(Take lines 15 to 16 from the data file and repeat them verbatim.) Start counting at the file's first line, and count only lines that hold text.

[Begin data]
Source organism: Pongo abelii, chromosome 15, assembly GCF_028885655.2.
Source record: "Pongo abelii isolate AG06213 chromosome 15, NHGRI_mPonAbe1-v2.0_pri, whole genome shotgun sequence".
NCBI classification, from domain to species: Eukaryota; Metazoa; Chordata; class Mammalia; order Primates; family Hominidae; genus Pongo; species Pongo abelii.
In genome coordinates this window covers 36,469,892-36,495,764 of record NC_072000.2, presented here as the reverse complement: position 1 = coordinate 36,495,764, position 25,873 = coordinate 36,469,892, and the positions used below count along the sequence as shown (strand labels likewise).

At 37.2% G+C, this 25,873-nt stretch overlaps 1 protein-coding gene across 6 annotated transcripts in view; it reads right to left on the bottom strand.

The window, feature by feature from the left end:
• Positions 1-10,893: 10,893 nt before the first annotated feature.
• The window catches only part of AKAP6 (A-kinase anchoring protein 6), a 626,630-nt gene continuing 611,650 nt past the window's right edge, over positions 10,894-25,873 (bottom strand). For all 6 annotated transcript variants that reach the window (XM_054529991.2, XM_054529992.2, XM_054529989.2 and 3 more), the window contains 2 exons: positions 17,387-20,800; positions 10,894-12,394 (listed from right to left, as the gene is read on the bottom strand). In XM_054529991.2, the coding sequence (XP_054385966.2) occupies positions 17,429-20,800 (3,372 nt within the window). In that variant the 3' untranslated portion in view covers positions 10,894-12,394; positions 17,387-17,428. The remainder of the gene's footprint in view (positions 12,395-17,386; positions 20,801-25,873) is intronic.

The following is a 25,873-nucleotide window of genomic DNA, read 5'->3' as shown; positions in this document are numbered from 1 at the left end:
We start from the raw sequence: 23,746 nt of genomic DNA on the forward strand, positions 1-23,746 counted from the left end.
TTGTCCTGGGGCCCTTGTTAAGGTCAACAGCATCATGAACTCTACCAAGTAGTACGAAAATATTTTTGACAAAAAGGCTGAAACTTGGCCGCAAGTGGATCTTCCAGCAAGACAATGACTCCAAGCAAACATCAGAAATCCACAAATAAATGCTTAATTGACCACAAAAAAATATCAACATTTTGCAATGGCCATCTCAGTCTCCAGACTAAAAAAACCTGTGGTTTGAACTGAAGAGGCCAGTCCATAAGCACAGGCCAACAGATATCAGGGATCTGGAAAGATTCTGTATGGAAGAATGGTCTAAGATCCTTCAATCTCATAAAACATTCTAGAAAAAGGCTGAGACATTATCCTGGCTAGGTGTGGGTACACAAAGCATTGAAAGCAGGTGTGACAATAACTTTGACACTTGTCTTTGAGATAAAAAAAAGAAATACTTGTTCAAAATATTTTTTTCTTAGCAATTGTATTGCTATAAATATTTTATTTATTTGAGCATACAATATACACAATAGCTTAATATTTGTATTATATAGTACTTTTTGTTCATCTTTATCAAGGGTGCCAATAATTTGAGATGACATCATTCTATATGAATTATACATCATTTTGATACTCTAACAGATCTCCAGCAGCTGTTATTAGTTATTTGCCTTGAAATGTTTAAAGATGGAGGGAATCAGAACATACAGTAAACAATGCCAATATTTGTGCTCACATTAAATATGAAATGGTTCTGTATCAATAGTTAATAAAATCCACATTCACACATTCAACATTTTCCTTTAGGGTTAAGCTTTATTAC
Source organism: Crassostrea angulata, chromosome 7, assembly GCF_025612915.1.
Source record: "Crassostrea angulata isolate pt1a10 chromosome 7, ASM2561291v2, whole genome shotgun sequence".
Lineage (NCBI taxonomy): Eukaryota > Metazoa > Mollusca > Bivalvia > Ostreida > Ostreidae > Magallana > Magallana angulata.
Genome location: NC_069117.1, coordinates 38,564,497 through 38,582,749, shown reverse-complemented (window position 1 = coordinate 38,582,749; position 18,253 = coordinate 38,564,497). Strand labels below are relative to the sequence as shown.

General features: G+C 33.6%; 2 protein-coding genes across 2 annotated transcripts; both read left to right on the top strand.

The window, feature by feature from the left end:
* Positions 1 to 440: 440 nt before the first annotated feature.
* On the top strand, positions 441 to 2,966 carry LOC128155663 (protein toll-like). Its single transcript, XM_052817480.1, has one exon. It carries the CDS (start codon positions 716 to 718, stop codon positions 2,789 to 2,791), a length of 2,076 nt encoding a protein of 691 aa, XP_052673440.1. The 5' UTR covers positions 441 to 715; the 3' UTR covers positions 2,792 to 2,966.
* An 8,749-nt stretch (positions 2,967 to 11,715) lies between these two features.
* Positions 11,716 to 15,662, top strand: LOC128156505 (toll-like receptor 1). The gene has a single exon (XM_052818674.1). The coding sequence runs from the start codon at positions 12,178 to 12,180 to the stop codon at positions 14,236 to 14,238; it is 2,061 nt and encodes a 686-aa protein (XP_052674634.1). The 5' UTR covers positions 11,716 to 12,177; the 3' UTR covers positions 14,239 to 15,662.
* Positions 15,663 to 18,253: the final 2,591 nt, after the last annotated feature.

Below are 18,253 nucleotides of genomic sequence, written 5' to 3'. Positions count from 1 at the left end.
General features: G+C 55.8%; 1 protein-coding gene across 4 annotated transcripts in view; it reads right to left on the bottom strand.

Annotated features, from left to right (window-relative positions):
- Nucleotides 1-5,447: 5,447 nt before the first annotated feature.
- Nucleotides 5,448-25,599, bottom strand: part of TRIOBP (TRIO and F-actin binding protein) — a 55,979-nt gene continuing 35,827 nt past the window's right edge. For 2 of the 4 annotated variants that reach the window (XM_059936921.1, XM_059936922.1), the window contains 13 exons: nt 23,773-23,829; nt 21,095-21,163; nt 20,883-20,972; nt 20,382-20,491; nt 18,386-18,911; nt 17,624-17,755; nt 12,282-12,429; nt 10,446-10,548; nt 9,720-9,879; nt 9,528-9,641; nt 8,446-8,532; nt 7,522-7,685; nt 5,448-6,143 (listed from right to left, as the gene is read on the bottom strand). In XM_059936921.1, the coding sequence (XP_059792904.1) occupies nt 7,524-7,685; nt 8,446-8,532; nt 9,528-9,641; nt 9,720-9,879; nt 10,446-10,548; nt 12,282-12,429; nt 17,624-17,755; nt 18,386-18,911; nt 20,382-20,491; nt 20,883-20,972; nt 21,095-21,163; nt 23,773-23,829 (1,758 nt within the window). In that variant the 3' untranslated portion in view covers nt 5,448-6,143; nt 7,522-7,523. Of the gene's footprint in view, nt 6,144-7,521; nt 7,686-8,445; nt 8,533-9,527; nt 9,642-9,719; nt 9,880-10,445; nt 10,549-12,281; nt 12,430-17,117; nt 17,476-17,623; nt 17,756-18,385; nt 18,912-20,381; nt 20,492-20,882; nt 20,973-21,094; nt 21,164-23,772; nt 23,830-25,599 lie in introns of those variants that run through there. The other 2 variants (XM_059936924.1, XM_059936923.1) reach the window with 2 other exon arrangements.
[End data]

Genome location: NC_069117.1, coordinates 38,564,497 through 38,582,749, shown reverse-complemented (window position 1 = coordinate 38,582,749; position 18,253 = coordinate 38,564,497). Strand labels below are relative to the sequence as shown.

General features: G+C 33.6%; 2 protein-coding genes across 2 annotated transcripts; both read left to right on the top strand.